2021.3.19(Fri) ~ 4.6(Tue)
※ We extended the exhibition dates
13:00 – 19:00
CALM & PUNK GALLERY is pleased to present Asako Fujikura’s solo exhibition, Paradise for Free, from Friday, March 19 to Tuesday, 6th April.
In her previous work, Fujikura detaches industrial products and massive artifacts found in urban spaces from their original signifiers and contrasts them to depict new styles of 3D landscapes. Based on the archetypal industrial scenes where she grew up, she merges urban properties that she deems fit––including garish colors, shiny textures, vacant arid lands, smooth movements, familiar environmental sounds. The landscapes may appear dystopian at first, yet they project a world that feels comfortable from a given perspective and place. Here we witness the emergence of Fujikura’s “paradise,” her subsequent childhood motif. Envisioned from the beginning of her career, the 3D animation transcends its medium and gradually takes shape in the physical space.
The artist’s interest in paradise began when she learned about Persian gardens while studying the language as an undergraduate. Her focus later extended to Japanese gardens. Windows and steps adorn her paradise’s imagery that mimics nature––a bamboo representing a stream of water, a sunrise––drawing viewers into a vacillating in-between space.
The imitations of nature each evoke their distinct sense of time and history as if transplanted from their origins. In their own forms, they breathe life into the work as site-specific beings.
Fujikura tends to the forms teeming with presences and axes of time, and like a gardener, she creates new landscapes and invites us into a heightened world.
In this show, she implements countless bamboo poles throughout the venue to represent waterways and presents various works, from sculptures responding to 3D animation to two-dimensional pieces depicting the landscapes.
To Paradise for Free
The Omnipresence of Anökumene, the Uninhabitable Terrain
Asako Fujikura creates objects that orbit between simulation and raging spirit. 3D elements placed within a two-dimensional surface repeatedly appear and disappear, transforming themselves as often as computational calculations will permit. The things that are 3D-animated (literally given “anima”) twist and turn as the virtual camerawork augments their movements. They fill the virtual space based on principles of work and play observed in cities and amusement parks. While this world is recognizable, it is akin to the imaginary. However, it is nothing like vaguely familiar landscapes that shift to the unfamiliar. Paradise for Free is where one vacillates between the boundaries of a real space, at one’s fingertips, and the unreal. Is it possible, then, to pass through the realm formed by the attraction and repulsion of these two spaces? As if an imagined oasis emerges in a vast desert, Fujikura unravels the knots that bind the ever-present nodes of the real with the unreal while simultaneously tying them back together, over and over again.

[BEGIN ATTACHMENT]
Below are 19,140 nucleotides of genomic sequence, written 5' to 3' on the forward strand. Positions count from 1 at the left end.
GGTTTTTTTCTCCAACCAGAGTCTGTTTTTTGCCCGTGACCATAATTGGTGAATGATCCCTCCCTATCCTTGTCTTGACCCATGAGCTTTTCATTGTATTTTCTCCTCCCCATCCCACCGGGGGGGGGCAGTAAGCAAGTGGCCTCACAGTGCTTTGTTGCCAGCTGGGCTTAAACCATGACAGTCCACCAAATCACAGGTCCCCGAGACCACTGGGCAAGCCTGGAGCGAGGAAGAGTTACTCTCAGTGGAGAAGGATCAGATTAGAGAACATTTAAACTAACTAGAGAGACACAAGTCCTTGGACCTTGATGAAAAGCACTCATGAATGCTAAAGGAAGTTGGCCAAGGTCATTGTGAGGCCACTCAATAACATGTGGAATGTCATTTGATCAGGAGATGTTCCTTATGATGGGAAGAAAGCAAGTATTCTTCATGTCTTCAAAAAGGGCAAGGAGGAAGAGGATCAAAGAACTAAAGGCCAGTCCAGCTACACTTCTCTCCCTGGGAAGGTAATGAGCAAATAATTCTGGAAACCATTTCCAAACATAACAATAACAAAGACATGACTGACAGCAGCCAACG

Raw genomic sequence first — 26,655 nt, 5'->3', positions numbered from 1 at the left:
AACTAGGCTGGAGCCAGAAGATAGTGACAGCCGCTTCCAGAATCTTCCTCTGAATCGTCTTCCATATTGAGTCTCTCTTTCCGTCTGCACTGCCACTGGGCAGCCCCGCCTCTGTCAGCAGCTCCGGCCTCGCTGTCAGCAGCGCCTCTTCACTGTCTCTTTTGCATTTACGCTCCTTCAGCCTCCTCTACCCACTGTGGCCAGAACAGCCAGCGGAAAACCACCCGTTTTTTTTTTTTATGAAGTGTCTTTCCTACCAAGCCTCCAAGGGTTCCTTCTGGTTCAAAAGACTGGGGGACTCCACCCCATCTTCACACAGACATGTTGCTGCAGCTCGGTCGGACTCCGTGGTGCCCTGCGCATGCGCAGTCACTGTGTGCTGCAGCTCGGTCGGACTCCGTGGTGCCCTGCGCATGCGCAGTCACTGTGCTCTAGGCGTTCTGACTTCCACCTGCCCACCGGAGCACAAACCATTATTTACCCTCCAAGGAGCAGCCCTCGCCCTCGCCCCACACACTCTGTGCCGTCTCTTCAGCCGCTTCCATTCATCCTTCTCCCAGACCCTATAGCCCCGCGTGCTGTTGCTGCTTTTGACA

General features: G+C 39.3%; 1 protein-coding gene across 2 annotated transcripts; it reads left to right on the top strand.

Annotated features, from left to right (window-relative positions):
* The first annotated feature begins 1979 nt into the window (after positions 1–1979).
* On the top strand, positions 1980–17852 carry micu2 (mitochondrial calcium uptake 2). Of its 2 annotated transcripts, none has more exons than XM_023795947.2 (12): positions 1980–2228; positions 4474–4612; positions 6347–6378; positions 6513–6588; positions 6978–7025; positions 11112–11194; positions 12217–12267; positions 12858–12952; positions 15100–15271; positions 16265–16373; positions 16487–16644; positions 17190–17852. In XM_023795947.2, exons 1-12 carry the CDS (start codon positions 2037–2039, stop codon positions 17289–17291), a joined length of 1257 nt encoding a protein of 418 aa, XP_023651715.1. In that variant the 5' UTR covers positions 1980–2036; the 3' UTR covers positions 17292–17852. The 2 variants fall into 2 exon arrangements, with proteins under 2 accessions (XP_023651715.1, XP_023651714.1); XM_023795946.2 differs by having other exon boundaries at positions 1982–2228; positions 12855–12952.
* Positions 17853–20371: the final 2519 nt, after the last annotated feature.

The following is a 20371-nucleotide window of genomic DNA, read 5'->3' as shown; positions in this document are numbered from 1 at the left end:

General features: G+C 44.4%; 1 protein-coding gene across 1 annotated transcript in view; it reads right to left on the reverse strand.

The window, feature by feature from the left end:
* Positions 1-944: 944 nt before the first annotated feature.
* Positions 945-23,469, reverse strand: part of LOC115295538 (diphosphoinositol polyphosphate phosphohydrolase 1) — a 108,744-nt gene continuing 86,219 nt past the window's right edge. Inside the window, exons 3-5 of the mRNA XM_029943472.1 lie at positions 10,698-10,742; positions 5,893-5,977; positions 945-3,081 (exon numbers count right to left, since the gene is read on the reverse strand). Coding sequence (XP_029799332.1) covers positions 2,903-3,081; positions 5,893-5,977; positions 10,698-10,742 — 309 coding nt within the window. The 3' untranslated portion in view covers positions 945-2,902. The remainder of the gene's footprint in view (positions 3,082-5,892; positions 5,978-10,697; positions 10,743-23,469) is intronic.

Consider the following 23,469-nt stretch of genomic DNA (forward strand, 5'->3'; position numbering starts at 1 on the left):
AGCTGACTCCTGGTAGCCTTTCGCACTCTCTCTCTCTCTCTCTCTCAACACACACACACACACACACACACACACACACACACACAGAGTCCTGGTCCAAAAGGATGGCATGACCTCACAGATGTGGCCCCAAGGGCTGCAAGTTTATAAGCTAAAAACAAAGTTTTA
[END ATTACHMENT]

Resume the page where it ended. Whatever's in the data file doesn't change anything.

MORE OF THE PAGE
ー Takuya Nakao (Art Critic)
Asako Fujikura was born in Saitama, Japan in 1992. She currently lives and works in Tokyo. Fujikura received her Master of Film and New Media degree from Tokyo University of the Arts in 2018 and her Bachelor of Language and Culture Studies degree from Tokyo University of Foreign Studies in 2016.
Accentuating images with artificial textures and tactile sensations, Fujikura assembles scenes that can free us from the continuation of time and sprawl in the modern city. The scenes materialize from industrial goods designed, manufactured, and installed by humans. Overwhelmed by the excess of the city, these items deviate from their programmed functions and from human control. As naked objects, they derive a peculiar trace of spirituality and a primal animism. On a plane where things exist as things, they render a form which will go on to possess autonomy. Interweaving 3D CG animation techniques and computer programming, Fujikura generates movement that surpasses even the creator’s intentions and devises a fabricated realization which can be perceived only through a screen.
Her work was selected for recognition by the jury of the 22nd Japan Media Arts Festival in 2019. Fujikura’s recent exhibitions include a solo exhibition entitled Colony Highway Broadcast (NTT InterCommunication Center, Tokyo, 2018), and group exhibitions in FLUSH(EUKARYOTE, Tokyo, 2021), The Museum in the Multi-layered World,(NTT InterCommunication Center [ICC], Tokyo, 2021) and Close to Nature, Next to Humanity,(Taitung Art Museum, 2020).